eMetrics Toronto 2011 was excellent. A huge thank you and congratulations to Andrea Hadley, Jim Sterne, my colleagues on the advisory committee, Syncapse for putting on a great Web Analytics Wednesday, and the Rising Media team for putting it on and pulling it off.
Many points of view were generated and shared.
The top five that generate the very most interesting questions (for me) are:
5. Laura Callow delivered a convincing arguement in favor of testing regardless of much traffic a given site or page is doing. Traffic will eventually accumulate for significance. She also presented the relationship (dare I say correlation?) between page load time and conversion on site, and, in a delightful twist, linked it page tagging and the impact on conversion. Brilliant. Does the a culture of testing, if sustainable and feasible, drive incremental improvements in usability simple because the organization becomes more aware of usability?
Ie. The testing may generate returns, but the institution of testing itself generates better results overall because the institution simply exists.
4. Patrick Glinski reminded / told analysts to structure their analysis so that an experience designer will actually want to use the output. The message was taken very seriously. We need to really talk about how analysts communicate with others more broadly, and his design-optimization cycle. Why don’t/won’t designers and analysts work together more often?
3. Amy Sample spoke compellingly about the role of video and linking it to their objectives at PBS. 1/3 of all visits to the site are motivated by video. How should intra-video navigation (scrubbing) be isolated, treated and considered?
2. Simon Austin identified four types of social media measurement and how he treats each one. Most notably, monitoring (buzz, listening, so on) is separate from counting (fans, actions, so on). He talked about some metrics that have credibility with the CFO and generally about how we treat money in marketing performance. Will accountants and people in finance reach a point where they’ll be comfortable with the ambiguity in marketing analytics?
1. Dan Quinn, Angus Frame, and Louis-Jacques Darveau gave excellent pointers on how analysts should speak to decision makers and executives. It’s the first time I’ve ever heard such advice delivered from decision makers themselves at a conference. Dan Quinn argued convincingly that marketers are irresponsible in their budget allocations to digital relative to TV, and showed empirical evidence to that effect. He was realistic in an assessment of how far MMM can get us. Angus Frame reminded everybody that conversations amongst analysts about methodology and definitions, are not a value add when outsiders are present. Angus advised that analysts must always bring them a point of view, and while honesty and transparency is appreciated, a clear point of view is essential. They urged analysts to use executive-speak, not analyst speak. Does that mean we ought to sacrifice descriptive accuracy (accounts, http cookies) for descriptive simplicity (lead, customer, person, people)?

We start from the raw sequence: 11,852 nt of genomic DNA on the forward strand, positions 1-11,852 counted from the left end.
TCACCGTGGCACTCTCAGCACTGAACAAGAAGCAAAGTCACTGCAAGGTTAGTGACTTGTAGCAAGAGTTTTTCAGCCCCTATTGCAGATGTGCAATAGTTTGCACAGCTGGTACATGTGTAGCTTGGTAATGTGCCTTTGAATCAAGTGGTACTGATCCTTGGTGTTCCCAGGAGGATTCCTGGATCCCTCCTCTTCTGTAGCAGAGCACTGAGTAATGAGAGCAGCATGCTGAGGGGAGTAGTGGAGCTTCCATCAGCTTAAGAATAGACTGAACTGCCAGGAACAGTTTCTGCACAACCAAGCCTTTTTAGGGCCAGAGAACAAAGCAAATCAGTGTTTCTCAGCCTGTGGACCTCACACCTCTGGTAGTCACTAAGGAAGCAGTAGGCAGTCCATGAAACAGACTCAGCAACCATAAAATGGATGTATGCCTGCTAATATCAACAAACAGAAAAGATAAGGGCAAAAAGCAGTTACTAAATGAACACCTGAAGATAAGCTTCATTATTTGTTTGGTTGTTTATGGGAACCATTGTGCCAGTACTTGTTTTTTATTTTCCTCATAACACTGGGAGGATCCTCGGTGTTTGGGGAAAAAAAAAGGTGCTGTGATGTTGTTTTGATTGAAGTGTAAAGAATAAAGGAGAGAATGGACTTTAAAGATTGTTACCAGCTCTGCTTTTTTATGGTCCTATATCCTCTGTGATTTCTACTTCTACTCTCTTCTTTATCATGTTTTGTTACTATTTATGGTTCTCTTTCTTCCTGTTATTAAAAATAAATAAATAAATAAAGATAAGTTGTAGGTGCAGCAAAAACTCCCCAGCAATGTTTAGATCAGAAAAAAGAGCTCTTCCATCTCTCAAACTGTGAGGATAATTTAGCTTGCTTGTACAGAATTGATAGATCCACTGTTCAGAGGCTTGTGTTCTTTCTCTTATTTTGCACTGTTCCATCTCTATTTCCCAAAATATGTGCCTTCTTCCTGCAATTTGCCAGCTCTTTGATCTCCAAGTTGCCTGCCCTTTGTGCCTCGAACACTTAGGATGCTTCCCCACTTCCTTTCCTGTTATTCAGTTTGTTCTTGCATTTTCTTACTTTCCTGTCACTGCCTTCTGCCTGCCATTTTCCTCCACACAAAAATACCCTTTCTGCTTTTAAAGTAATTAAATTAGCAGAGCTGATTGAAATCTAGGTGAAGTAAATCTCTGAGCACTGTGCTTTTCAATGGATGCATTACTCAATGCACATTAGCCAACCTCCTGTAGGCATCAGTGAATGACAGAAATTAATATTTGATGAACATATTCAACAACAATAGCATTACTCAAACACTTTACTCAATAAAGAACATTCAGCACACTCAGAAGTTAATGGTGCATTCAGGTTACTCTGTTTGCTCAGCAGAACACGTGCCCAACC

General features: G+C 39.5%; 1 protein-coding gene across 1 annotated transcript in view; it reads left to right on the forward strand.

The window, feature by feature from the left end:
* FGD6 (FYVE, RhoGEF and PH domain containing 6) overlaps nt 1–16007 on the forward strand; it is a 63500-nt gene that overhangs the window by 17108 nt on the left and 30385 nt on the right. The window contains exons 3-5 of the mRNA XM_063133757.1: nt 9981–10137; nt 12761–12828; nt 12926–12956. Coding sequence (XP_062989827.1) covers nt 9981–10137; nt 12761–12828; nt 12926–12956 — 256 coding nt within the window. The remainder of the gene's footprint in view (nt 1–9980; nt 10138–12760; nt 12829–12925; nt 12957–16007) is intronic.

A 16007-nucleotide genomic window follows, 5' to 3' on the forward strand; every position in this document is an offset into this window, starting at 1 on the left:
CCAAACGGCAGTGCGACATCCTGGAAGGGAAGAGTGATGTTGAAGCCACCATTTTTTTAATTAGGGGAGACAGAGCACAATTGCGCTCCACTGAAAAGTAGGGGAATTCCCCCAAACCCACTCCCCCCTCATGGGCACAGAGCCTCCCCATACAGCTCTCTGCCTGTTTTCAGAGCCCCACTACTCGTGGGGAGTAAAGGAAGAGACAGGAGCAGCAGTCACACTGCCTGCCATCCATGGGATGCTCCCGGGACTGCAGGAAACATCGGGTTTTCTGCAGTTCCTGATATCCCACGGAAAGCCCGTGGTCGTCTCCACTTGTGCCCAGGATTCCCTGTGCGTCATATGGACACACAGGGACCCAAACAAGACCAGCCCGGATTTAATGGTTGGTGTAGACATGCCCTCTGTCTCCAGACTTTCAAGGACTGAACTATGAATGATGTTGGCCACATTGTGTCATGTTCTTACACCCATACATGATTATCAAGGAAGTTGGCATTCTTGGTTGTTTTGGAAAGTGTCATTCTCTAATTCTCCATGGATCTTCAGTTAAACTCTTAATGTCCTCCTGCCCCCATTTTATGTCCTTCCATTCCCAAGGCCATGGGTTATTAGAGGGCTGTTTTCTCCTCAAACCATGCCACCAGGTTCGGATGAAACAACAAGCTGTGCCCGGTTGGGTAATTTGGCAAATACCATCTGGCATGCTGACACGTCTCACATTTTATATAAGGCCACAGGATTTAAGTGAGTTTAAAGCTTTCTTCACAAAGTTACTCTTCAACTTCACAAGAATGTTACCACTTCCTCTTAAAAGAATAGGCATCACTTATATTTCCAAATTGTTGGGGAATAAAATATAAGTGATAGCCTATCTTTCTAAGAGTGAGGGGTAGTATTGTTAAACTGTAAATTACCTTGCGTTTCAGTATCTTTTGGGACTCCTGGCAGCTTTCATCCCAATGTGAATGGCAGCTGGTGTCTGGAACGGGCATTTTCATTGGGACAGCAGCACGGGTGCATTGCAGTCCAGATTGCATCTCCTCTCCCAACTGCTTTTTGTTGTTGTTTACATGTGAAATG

The questions are open for discussion. I’m asking you – what do you think?
It was Hemash Bhatti’s first time as an expert panelist, his second eMetrics conference, and he did delivered. Congratulations on a great presentation!
Mark Dykeman presented relevant data about the size of digital relative to TV. His point was to remind us just how massive TV is in marketing. I got it.
Dave Hamel wrote out an action list throughout the entire conference. He placed a check box next to each point. This, I think, is an absolutely brilliant way to make something actionable. He has posted his own link-baiting article about eMetrics Toronto – “The Six Things I learned from eMetrics “they” don’t want you to know about“. It’s increasingly some what of a meme among frustrated analysts. The sad reality is…such tactics really work. We’re both seeing strong incremental lifts in traffic as a result.
It was great seeing everybody again – Jason Dong and Jose Davila (WAA Research Committee and serial contributors), June Li, Stephane Hamel (Now at Cardinal Path with Alex and John – who were also nice to see), Jacques Warren for his excellent advice on securing a publisher and for asking about Granovetter, which was a highlight. I really enjoyed seeing Alex Brasil and our labor market and leadership troubles in Toronto. I enjoyed meeting Angie Brown and her contribution to the KPI panel. Gscott is the most on brand analyst in the world. No slight to the names I may have missed – I remember many faces but I’m horrid at names.
You can see how much value there is from attending an eMetrics Toronto. See you next year!